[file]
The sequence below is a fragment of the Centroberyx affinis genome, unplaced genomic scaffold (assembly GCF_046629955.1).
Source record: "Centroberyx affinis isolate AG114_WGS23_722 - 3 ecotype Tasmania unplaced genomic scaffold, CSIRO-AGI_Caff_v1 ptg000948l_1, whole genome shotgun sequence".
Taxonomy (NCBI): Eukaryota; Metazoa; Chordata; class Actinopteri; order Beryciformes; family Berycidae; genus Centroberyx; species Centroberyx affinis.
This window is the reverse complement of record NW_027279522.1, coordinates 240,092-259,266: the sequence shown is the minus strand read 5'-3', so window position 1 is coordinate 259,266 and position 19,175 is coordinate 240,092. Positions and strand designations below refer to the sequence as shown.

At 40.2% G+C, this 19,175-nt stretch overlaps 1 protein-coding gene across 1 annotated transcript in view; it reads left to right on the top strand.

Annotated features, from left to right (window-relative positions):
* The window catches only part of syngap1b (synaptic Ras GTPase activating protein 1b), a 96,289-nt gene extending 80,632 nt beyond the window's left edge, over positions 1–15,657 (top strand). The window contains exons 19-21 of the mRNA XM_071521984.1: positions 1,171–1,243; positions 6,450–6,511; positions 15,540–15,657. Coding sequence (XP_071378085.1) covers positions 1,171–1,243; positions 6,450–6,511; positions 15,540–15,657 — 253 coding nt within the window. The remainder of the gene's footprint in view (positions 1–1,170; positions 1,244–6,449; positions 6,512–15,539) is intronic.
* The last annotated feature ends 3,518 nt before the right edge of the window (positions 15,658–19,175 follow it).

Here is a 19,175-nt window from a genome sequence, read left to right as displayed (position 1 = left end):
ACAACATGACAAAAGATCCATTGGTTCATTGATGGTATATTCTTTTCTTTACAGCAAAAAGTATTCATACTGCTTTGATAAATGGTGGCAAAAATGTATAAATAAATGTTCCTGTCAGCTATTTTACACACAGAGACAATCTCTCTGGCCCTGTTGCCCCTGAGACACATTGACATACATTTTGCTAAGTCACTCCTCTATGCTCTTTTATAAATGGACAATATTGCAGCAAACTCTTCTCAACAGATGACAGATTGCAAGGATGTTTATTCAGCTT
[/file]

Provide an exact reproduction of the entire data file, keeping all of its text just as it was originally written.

The sequence below is a fragment of the Centroberyx affinis genome, unplaced genomic scaffold (assembly GCF_046629955.1).
Source record: "Centroberyx affinis isolate AG114_WGS23_722 - 3 ecotype Tasmania unplaced genomic scaffold, CSIRO-AGI_Caff_v1 ptg000948l_1, whole genome shotgun sequence".
Taxonomy (NCBI): Eukaryota; Metazoa; Chordata; class Actinopteri; order Beryciformes; family Berycidae; genus Centroberyx; species Centroberyx affinis.
This window is the reverse complement of record NW_027279522.1, coordinates 240,092-259,266: the sequence shown is the minus strand read 5'-3', so window position 1 is coordinate 259,266 and position 19,175 is coordinate 240,092. Positions and strand designations below refer to the sequence as shown.

At 40.2% G+C, this 19,175-nt stretch overlaps 1 protein-coding gene across 1 annotated transcript in view; it reads left to right on the top strand.

Annotated features, from left to right (window-relative positions):
* The window catches only part of syngap1b (synaptic Ras GTPase activating protein 1b), a 96,289-nt gene extending 80,632 nt beyond the window's left edge, over positions 1–15,657 (top strand). The window contains exons 19-21 of the mRNA XM_071521984.1: positions 1,171–1,243; positions 6,450–6,511; positions 15,540–15,657. Coding sequence (XP_071378085.1) covers positions 1,171–1,243; positions 6,450–6,511; positions 15,540–15,657 — 253 coding nt within the window. The remainder of the gene's footprint in view (positions 1–1,170; positions 1,244–6,449; positions 6,512–15,539) is intronic.
* The last annotated feature ends 3,518 nt before the right edge of the window (positions 15,658–19,175 follow it).

Here is a 19,175-nt window from a genome sequence, read left to right as displayed (position 1 = left end):
ACAACATGACAAAAGATCCATTGGTTCATTGATGGTATATTCTTTTCTTTACAGCAAAAAGTATTCATACTGCTTTGATAAATGGTGGCAAAAATGTATAAATAAATGTTCCTGTCAGCTATTTTACACACAGAGACAATCTCTCTGGCCCTGTTGCCCCTGAGACACATTGACATACATTTTGCTAAGTCACTCCTCTATGCTCTTTTATAAATGGACAATATTGCAGCAAACTCTTCTCAACAGATGACAGATTGCAAGGATGTTTATTCAGCTT